While I think I understand the impulse that inspires St. Stephen’s to pray for all members in the armed services by name I, personally, am uncomfortable with the practice. This is partly because I wouldn’t want my name, or my child’s or any family member’s announced publicly each and every week for years and years, in any context. I can manage that as another instance of different cultural norms and, consequently, my problem.
However, there is a deeper, more disturbing issue. I don’t know who sets the details of liturgy in the parish, so I’m sending this to you.
Some of those in the U.S. military are occupying sovereign nations, confronting civilians daily with the threat of force of arms, as well as the terror inflicted by drone strikes and acts of [often unsanctioned] nastiness. Yet we don’t pray for the lands occupied, nor do we pray for a speedy and just end to the violence, except in the the most general terms. If we’re going to name names, perhaps we should include those on the receiving end of U.S. military operations: the Iraqi people, the people of Afghanistan, the Yemeni people, the Okinawans, …
When I hear that list of names, I am struck by how long it is for so small a parish. The only prayer I can muster is of repentance for the unwarranted violence Americans have fomented around the world, especially in the last 14 years; a plea that the hearts and souls of all – perpetrators and victims (and spectators) alike – may be healed; and that the sorry specimens running the show may, at long last, get over their hubris and accord others the respect and justice they think they deserve. I hear none of that in the reading of the list.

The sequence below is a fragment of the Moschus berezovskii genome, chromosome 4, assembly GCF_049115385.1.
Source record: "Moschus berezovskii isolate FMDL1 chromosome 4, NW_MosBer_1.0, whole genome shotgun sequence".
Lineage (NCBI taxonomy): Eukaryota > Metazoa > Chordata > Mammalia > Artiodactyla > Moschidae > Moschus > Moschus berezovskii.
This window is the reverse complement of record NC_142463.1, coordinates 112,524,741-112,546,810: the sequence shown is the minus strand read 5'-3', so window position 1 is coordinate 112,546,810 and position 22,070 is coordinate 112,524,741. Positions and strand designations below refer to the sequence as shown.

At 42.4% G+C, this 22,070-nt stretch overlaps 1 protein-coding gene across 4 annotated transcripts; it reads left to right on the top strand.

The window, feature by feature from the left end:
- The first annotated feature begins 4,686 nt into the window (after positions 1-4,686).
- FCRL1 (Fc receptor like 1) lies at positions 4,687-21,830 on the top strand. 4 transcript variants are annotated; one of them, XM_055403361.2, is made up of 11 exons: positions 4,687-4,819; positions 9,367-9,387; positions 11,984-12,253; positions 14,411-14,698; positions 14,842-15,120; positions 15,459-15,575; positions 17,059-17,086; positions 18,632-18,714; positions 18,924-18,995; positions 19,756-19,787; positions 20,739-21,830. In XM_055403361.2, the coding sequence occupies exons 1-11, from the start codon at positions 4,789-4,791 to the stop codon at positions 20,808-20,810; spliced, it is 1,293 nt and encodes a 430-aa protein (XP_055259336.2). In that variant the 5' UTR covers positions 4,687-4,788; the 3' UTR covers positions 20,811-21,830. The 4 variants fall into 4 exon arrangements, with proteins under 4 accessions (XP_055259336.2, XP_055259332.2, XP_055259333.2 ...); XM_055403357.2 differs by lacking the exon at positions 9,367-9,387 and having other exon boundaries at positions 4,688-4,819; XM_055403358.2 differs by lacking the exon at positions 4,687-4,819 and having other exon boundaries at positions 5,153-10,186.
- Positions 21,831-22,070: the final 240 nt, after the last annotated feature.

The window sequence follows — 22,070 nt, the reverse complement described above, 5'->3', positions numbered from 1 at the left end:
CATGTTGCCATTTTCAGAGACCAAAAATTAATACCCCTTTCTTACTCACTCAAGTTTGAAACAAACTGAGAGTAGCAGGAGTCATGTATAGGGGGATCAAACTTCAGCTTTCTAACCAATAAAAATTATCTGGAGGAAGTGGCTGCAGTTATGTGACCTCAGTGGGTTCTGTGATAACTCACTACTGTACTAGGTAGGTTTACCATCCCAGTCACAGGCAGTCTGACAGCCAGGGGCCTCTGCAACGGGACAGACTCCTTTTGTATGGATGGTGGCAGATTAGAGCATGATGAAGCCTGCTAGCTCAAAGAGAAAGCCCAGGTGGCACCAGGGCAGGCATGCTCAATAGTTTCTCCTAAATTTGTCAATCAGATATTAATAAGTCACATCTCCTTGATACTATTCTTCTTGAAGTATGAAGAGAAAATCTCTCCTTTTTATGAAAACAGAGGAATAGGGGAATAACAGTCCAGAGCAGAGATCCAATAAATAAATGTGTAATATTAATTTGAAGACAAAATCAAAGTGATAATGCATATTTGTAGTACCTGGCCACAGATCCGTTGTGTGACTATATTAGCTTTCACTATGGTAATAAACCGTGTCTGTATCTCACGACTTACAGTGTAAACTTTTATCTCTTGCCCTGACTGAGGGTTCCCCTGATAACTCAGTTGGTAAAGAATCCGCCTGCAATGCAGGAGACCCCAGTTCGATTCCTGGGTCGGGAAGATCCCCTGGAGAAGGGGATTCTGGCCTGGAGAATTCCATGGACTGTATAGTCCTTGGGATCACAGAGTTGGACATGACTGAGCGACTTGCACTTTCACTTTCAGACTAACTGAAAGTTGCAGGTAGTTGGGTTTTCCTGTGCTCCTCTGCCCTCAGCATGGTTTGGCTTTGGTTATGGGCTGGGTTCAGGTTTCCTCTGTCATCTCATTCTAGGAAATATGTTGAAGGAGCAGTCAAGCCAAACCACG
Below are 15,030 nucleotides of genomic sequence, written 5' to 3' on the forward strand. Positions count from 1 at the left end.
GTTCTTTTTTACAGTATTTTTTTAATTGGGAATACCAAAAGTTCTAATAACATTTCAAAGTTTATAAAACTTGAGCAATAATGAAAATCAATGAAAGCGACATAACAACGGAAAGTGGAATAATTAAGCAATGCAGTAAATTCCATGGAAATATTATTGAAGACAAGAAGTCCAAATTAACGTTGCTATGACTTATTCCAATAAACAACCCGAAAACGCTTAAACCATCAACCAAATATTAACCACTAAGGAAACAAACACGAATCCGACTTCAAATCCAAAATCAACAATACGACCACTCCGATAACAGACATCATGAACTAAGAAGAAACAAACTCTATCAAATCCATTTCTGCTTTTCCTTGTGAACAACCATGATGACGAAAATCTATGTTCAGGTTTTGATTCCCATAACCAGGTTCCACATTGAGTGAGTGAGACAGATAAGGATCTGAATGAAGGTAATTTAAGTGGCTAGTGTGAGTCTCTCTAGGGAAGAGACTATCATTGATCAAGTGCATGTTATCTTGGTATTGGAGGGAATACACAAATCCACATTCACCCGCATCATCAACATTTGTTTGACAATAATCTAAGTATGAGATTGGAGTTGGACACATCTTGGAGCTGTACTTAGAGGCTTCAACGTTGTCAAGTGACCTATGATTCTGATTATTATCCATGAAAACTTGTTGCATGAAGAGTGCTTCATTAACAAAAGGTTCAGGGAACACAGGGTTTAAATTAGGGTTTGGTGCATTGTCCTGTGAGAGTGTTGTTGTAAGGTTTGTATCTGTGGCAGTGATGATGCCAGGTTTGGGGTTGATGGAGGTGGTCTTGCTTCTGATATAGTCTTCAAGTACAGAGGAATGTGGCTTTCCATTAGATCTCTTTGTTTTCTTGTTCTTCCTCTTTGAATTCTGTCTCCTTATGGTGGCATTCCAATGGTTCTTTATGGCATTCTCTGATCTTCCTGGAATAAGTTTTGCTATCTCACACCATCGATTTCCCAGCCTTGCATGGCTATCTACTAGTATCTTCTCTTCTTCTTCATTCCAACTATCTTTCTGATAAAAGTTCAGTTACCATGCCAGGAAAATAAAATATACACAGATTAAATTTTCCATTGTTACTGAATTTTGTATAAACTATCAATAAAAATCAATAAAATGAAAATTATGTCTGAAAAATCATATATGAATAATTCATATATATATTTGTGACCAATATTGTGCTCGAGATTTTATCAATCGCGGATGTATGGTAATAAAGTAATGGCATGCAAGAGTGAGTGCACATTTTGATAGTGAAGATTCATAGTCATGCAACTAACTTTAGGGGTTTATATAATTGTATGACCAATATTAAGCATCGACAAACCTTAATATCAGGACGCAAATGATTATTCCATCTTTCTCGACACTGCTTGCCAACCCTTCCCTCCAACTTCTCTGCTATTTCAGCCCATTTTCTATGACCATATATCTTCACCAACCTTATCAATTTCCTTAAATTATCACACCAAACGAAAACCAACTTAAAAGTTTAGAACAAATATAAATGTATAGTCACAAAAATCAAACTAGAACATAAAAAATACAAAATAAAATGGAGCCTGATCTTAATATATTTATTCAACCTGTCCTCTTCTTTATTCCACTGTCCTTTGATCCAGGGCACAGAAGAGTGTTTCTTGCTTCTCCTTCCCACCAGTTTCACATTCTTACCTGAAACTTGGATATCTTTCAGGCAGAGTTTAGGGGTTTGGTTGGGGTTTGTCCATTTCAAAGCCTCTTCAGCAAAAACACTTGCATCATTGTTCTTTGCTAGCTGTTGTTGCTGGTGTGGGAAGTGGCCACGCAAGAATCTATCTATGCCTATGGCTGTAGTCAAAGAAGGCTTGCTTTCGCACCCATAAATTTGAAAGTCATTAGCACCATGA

People of the Way calls the Church to look at the needs of those coming hard on our heels. Perhaps, even though many of us have solid careers behind us, we should be praying for those who serve to improve working conditions in Tennessee, or stop the gutting of public education and other public services. There is a link between poor educational opportunities, poor preparation, a poor job market and increased interest in military service.
I am not against military service. In fact, I believe ALL Americans should be required to contribute a year or two to public service, with the military one option among many. I am, however, against glorifying military service above other callings or jobs. Especially in a sanctuary. Especially in a litany almost as long as the rest of the Prayers of the People.
I saw this collect yesterday and thought it would fit well after that litany of local folks in U.S. military uniforms:
A prayer penned by Dionysius reads,“O God the Father, Origin of Divinity, good beyond all that is good, fair beyond all that is fair, in whom is calmness, peace, concord: Heal the dissensions that divide us from one another, and bring us back into the unity of love that resembles your divine nature.”
What do you think? Should we acknowledge the suffering of our neighbors equally with the service of our members? Should we reflect in our public prayers on what “the unity of love that resembles [God’s] divine nature” might look like?